Rationale for dissertation
Before a Ph.D. student completes the Comprehensive Examination, the primary question that the departmental faculty will ask of that student is, “Do you possess the requisite skills, aptitude, and knowledge to pursue a Ph.D. dissertation research project?” Once a Ph.D. student passes his or her Comprehensive Examination, the faculty are effectively stating that “Yes, this person should advance to candidacy for the degree of Ph.D.”
After passing the Comprehensive Exam, the question is no longer “What does this student know and how do they think?” Rather, the question shifts to a very different focus of “What will this student do to address an original research question within the realm of the Molecular Biosciences?” The student will be asked many questions, which will usually require tremendous amounts of reading and thinking before satisfying answers can be obtained. For example, a student should be prepared to address the following questions about their Dissertation Project:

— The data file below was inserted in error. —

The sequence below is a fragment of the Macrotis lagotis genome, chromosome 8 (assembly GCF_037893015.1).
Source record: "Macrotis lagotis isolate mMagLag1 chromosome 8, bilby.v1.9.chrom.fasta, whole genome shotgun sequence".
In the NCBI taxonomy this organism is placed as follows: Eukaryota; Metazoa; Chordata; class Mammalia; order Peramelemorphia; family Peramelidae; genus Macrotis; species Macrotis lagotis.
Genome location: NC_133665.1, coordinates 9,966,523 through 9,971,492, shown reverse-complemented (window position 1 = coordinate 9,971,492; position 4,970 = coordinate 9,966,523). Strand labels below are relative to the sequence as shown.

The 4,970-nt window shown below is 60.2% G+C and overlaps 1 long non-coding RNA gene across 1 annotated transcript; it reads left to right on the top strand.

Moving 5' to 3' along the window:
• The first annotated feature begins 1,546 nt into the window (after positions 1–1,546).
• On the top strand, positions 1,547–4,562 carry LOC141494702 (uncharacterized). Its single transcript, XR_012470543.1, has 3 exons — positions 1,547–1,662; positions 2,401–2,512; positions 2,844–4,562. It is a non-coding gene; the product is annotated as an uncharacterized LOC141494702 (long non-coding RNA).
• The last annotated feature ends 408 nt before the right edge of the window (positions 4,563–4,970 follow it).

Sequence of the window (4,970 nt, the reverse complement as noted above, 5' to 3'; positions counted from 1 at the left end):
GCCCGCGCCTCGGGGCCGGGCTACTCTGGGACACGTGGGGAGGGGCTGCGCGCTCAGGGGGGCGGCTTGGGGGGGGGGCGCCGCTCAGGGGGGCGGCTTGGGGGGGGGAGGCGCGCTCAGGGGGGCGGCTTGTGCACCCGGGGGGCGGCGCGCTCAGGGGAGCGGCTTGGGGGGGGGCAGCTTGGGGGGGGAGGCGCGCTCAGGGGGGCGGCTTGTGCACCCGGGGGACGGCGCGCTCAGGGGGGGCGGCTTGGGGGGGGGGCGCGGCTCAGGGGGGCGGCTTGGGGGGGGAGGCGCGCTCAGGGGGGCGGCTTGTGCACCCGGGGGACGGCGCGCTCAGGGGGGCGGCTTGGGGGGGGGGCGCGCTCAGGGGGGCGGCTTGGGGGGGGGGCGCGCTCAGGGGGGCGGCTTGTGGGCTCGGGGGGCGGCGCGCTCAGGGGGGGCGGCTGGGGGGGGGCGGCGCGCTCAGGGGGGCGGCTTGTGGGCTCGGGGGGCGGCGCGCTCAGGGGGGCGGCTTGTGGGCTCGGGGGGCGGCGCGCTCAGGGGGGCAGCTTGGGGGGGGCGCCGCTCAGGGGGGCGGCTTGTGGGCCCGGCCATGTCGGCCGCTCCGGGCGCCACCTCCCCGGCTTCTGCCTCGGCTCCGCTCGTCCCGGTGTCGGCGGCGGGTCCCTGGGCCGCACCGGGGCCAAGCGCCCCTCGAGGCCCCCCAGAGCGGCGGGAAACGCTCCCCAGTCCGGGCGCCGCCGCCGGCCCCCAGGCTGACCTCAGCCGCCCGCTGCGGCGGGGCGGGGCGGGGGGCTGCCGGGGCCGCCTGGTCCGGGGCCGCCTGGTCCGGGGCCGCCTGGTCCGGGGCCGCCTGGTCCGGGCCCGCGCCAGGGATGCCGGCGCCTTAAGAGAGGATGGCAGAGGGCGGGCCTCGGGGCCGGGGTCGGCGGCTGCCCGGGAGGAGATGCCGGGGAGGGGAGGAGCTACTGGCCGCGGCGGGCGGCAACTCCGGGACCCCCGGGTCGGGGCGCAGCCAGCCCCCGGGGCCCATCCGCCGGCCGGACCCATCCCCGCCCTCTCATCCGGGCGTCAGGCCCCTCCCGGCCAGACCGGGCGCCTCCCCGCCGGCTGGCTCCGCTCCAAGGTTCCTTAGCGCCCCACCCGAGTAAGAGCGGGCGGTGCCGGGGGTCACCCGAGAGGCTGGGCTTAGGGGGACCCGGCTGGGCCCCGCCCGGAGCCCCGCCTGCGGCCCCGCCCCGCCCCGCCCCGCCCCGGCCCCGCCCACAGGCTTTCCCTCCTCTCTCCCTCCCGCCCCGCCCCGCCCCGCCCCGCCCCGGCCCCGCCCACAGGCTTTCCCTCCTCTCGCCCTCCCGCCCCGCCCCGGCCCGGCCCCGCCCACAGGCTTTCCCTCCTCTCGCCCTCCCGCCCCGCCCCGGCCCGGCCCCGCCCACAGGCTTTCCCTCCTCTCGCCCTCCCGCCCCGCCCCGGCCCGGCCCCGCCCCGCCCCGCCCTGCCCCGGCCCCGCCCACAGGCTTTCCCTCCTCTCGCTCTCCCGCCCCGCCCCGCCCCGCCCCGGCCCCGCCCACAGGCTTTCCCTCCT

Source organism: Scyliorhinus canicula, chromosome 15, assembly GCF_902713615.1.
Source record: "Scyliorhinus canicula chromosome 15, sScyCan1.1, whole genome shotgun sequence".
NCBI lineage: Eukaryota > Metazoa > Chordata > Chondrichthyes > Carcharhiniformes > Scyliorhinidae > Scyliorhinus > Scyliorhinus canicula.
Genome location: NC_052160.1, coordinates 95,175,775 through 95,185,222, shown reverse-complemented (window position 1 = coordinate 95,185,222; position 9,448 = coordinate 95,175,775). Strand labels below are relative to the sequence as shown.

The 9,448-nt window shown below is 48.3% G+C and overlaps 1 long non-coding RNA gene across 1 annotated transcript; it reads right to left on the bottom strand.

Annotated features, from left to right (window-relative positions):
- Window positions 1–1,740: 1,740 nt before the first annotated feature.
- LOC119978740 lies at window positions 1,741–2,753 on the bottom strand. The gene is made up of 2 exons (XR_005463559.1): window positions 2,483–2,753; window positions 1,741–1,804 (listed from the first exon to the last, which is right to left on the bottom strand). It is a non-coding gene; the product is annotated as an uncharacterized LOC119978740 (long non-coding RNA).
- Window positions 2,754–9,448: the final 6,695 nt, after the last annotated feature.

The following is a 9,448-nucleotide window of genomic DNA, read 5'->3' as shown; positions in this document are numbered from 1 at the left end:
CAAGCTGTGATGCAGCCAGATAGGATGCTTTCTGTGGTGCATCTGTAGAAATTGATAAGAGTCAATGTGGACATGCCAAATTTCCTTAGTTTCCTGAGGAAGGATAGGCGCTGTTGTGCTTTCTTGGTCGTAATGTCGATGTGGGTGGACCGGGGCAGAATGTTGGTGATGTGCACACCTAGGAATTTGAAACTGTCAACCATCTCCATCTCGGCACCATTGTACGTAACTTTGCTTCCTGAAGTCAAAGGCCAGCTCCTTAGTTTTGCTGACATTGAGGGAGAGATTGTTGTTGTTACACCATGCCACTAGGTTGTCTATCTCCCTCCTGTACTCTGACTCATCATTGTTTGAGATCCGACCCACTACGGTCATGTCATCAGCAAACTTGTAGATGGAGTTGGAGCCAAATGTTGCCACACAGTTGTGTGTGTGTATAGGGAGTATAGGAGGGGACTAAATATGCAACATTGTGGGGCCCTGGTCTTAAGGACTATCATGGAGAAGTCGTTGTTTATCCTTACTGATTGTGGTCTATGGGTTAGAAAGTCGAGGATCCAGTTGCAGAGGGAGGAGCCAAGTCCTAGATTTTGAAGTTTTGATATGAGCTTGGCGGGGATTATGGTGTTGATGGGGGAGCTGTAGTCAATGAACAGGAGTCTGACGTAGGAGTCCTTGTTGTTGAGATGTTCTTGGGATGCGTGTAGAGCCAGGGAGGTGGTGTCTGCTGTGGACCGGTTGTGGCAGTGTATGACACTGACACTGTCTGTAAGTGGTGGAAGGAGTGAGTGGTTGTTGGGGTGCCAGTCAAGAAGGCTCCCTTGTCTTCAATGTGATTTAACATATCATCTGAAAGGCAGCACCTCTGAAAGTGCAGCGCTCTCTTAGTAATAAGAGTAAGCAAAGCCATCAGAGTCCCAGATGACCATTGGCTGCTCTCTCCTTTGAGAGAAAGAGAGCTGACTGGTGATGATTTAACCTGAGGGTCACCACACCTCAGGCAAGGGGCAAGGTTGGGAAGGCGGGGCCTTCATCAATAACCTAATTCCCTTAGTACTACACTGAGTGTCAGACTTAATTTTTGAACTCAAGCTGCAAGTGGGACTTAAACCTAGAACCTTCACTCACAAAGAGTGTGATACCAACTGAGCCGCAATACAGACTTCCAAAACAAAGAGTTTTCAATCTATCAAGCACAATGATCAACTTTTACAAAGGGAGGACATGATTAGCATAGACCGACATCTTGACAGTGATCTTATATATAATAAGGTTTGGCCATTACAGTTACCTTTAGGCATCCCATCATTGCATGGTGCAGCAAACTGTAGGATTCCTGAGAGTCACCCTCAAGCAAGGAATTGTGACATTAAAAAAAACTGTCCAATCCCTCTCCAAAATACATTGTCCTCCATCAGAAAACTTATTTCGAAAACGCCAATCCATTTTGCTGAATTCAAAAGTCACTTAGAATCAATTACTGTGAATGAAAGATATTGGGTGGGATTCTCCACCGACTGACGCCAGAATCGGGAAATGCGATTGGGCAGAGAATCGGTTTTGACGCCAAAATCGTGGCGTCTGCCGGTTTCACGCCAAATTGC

- What overriding idea will be tested and what specific questions will be asked?
- By what methods and experimental systems will these questions be addressed?
- How will the experimental results allow you to answer these questions?
- What do the answers to your questions tell you about the overriding idea?
- How will the completion of this research change the way scientists look at this area of biology?
The Dissertation Proposal represents the student’s first attempt at seriously explaining to a group of scientists what they propose to do within the next two to four years of their graduate training. The proposal is written in cooperation with the Faculty Advisor.